Wednesday, March 12, 2008

A Death Star Pinwheel

A movie of the death star pinwheel as seen from Earth Image Credit: Peter Tuthill and collaborators

Astronomers (or at least the press who cover space news) seem to like the phrase "death star." I think of several reasons for this: it reminds everyone of Star Wars, and plays a little on our inherent paranoia: everything in space is out to get us.

A few months ago, I blogged about the Death Star Galaxy. And now, we have a news story about the "Real" Death Star. No, Darth Vader is not out to get us (that we know of).

So, what is out to get us this time? The scientific research is about a pair of stars known as "Wolf Rayet 104." Wolf-Rayet stars started life dozens of times more massive than the sun; they are so bright that the outer layers of the star are spewed back into space. In just a few million years, the stars may have lost 75% of their matter this way, and they've burned through their entire supply of fuel. These stars are very close (within a few hundred thousand years) of a supernova explosion.

There are many reasons to think that Wolf Rayet stars may be one of the sources of mysterious "gamma ray bursts," very energetic jets of gamma rays that we can see in galaxies most of the way across the visible Universe. These jets of gamma rays are created as material falls into a black hole formed by the collapse of the star, which releases tremendous amounts of energy.

Wolf-Rayet 104 is a pair of these stars, and so are supernovae waiting to happen. The stars are about 8000 light years away in the constellation Sagittarius. They are invisible to the unaided eye, but are located just north of the spout of the teapot shape of Sagittarius. The movie above shows a real infrared picture of the star system. Astronomer Peter Tuthill of the University of Sydney and collaborators used the Keck Telescope in Hawaii to take pictures in infrared light. What you are seeing is dust thrown off in the strong winds from these stars; the orbits of the stars around each other cause the dust to twist into a spiral pattern.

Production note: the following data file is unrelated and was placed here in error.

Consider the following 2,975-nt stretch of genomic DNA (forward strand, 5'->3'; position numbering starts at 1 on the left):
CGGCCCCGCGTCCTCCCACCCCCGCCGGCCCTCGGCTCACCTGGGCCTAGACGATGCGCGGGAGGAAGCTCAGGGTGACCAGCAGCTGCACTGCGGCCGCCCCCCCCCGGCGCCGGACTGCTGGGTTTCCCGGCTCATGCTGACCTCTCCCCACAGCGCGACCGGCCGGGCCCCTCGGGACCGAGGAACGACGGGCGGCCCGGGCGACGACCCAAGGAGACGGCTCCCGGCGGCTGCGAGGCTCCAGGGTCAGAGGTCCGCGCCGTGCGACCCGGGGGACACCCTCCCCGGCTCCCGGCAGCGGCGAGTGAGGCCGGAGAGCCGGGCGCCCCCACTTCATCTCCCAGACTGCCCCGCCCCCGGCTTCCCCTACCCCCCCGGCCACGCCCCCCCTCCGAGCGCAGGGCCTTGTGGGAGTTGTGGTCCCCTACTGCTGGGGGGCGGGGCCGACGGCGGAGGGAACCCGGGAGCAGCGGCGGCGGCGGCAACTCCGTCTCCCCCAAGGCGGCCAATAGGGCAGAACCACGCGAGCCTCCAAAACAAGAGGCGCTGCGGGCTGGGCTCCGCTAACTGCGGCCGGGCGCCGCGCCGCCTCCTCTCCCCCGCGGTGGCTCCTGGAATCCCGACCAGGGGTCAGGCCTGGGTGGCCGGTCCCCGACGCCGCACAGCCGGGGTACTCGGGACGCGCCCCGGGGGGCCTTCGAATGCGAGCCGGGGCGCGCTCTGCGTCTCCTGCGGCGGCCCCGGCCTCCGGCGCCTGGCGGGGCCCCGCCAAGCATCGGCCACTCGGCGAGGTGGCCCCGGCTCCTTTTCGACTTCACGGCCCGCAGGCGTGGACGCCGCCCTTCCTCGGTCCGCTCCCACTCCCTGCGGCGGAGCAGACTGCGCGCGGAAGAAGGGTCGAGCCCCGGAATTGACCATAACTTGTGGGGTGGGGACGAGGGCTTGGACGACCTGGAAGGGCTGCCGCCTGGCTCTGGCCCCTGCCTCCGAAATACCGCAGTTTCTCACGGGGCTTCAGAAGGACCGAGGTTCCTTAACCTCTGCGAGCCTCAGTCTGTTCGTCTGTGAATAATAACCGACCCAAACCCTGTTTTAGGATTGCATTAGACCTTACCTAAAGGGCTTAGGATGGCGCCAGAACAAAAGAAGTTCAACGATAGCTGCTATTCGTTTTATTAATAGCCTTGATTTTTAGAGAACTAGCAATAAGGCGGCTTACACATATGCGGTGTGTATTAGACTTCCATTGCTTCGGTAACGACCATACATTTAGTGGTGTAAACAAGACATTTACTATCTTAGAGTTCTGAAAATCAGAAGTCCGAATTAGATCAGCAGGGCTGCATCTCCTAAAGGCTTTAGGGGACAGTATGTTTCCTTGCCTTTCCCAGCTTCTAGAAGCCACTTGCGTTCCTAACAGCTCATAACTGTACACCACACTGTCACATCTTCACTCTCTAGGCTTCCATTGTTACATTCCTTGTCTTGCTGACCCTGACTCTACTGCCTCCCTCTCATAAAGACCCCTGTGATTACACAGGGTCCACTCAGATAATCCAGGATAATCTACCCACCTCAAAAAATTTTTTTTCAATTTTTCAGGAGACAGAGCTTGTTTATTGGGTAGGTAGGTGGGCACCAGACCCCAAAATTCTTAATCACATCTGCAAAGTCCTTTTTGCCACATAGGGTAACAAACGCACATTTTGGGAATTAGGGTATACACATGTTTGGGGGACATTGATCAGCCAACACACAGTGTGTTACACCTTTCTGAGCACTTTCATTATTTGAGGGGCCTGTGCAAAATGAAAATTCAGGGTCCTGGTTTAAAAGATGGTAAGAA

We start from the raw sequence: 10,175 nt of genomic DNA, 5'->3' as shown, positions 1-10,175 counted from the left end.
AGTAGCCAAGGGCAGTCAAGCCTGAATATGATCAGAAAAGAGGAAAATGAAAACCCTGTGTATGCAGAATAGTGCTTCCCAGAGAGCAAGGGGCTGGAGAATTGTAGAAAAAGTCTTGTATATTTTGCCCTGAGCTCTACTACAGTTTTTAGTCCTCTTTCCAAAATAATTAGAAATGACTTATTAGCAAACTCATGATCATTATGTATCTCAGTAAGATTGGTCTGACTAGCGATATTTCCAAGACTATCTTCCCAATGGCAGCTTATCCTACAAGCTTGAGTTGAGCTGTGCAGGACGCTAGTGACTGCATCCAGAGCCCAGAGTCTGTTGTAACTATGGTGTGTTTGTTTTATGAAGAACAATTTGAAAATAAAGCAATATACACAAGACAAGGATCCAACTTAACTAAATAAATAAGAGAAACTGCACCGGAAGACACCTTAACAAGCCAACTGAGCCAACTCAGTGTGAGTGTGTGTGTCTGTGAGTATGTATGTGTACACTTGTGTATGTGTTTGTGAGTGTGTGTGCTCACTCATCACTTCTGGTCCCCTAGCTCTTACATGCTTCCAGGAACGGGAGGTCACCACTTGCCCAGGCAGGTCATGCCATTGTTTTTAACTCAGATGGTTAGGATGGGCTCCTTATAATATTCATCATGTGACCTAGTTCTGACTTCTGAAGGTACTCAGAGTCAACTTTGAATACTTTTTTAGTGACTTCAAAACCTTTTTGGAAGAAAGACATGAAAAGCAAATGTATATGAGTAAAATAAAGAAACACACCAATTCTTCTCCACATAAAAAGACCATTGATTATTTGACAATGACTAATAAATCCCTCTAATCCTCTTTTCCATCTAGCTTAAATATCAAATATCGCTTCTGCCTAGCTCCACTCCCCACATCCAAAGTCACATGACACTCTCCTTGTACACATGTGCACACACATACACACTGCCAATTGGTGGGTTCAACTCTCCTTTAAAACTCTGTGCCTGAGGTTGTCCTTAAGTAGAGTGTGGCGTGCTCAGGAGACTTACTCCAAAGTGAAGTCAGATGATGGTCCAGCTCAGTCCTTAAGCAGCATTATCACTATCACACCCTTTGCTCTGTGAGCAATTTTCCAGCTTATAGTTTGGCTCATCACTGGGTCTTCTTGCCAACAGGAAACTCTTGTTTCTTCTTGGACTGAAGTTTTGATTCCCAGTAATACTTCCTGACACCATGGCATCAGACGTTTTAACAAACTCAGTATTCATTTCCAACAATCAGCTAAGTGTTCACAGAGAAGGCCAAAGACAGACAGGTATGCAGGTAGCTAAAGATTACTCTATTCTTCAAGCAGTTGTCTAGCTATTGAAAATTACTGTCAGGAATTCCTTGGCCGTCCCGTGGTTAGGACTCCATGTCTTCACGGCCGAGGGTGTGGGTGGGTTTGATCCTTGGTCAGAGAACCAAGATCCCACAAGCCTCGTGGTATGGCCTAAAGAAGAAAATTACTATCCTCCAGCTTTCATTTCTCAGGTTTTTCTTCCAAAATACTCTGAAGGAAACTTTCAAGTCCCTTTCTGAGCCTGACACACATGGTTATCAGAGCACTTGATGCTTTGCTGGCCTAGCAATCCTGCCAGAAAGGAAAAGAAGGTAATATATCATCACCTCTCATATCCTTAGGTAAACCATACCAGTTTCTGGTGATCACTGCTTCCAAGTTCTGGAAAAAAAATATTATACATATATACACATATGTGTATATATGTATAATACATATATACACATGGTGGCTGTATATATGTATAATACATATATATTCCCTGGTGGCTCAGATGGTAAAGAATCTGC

Tuthill and collaborators have been working on this star system for years, and are using the stars to measure the amount of matter the stars are spewing into space and how the winds from each star are colliding, helping to produce the dust that they see. But they also noticed from the nearly-circular shape of the spiral that we are looking at the south pole of the star system. If, when this star explodes, it produces a gamma ray burst, the gamma rays are likely to come out of the stars' north and south poles. In other words, nearly straight at us.

If a nearby gamma ray burst were to happen, it is possible that the Earth would suffer. Gamma rays are really energetic, and while our atmosphere protects us from the gamma rays normally streaming through space, it might be overwhelmed from the large amounts of gamma rays a nearby gamma ray burst would produce. And that could be bad for the Earth and our ecosystem. Some of the dire forecasts some astronomers have made are mass extinctions, collapse of the food change, horrible mutations from the flux of radiation, and other very bad things.

I'm not too worried about this right now. First, the chances of these stars exploding anytime soon are small -- maybe 1 in 100,000 every year. Second, we don't know for certain if either of these stars will make a gamma ray burst and, if they do, whether it will be pointed exactly at us. When it comes to gamma rays, it has to be a direct hit to cause the damage -- a near miss doesn't count.

But even more, when you look at the fossil record, there are very few mass extinctions, and most of these have other explanations. The dinosaurs died when an asteroid hit the Earth. The Permian extinction, which killed 96% of species in the oceans and 70% of those on land, seems to be associated with massive outpourings of lava (although this is still quite disputed). And some biologists claim we are currently in a mass-extinction event driven by humans. There is little evidence for a mass extinction event caused by a gamma ray burst in the past (though maybe we have mis-interpreted the evidence).

I think we should definitely keep studying Wolf-Rayet 104, and I think there is a lot to learn about dying stars from this pair of stars. But I will not lose any sleep over the supposed danger these stars might pose to Earth.

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